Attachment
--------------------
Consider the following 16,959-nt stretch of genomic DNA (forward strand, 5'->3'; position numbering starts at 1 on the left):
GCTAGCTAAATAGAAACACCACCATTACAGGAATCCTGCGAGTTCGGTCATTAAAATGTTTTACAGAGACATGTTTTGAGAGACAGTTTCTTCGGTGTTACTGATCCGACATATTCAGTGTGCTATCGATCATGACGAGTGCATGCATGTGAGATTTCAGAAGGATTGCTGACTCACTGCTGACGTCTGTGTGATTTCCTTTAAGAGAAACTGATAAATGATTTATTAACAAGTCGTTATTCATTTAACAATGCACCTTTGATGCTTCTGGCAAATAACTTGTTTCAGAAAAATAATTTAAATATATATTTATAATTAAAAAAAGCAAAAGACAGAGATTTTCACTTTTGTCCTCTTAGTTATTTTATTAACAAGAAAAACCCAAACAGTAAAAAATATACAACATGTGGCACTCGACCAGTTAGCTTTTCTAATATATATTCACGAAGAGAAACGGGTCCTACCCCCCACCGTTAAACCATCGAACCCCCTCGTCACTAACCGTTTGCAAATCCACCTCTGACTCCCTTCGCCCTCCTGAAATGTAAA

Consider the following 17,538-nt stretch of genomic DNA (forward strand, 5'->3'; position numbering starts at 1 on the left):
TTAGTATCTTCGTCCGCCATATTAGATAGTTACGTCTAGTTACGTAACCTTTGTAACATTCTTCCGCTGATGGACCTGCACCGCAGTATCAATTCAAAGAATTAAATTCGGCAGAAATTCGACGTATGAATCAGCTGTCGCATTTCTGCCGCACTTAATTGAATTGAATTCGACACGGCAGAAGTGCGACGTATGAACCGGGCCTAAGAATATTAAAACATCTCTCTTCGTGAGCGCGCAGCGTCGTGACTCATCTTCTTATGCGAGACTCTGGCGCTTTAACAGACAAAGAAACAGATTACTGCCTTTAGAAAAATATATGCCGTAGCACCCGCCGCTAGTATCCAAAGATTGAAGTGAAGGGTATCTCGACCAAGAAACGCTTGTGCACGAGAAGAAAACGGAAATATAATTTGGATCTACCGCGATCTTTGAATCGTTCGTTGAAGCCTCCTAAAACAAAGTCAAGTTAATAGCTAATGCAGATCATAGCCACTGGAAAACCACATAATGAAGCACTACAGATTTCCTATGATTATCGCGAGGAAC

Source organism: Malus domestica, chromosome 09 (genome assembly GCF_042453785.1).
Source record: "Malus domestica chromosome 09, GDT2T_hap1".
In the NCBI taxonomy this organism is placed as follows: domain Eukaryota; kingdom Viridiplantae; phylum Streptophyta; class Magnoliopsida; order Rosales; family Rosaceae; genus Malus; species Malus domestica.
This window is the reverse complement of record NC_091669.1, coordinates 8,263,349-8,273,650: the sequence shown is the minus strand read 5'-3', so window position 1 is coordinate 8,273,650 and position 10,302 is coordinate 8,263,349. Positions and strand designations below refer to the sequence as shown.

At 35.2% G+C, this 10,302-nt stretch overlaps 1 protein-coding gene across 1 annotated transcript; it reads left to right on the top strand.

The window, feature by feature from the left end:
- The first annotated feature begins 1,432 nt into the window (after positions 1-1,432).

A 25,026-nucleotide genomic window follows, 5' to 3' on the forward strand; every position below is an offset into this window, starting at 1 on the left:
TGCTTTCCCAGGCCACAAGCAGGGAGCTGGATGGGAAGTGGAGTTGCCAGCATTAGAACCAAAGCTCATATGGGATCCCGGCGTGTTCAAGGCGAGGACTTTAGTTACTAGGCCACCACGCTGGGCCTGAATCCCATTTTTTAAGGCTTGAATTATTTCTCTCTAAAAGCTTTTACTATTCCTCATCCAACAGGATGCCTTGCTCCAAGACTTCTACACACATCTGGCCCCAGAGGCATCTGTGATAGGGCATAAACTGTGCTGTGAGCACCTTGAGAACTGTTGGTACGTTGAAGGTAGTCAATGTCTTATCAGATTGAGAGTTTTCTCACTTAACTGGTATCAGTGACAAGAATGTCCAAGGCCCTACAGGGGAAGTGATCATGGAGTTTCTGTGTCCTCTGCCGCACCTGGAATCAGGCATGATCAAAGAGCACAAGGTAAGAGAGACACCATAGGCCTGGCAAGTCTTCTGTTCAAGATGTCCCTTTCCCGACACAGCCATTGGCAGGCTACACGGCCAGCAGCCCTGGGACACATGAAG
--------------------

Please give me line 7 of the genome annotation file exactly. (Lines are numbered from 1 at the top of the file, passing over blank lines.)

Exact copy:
In the NCBI taxonomy this organism is placed as follows: domain Eukaryota; kingdom Viridiplantae; phylum Streptophyta; class Magnoliopsida; order Rosales; family Rosaceae; genus Malus; species Malus domestica.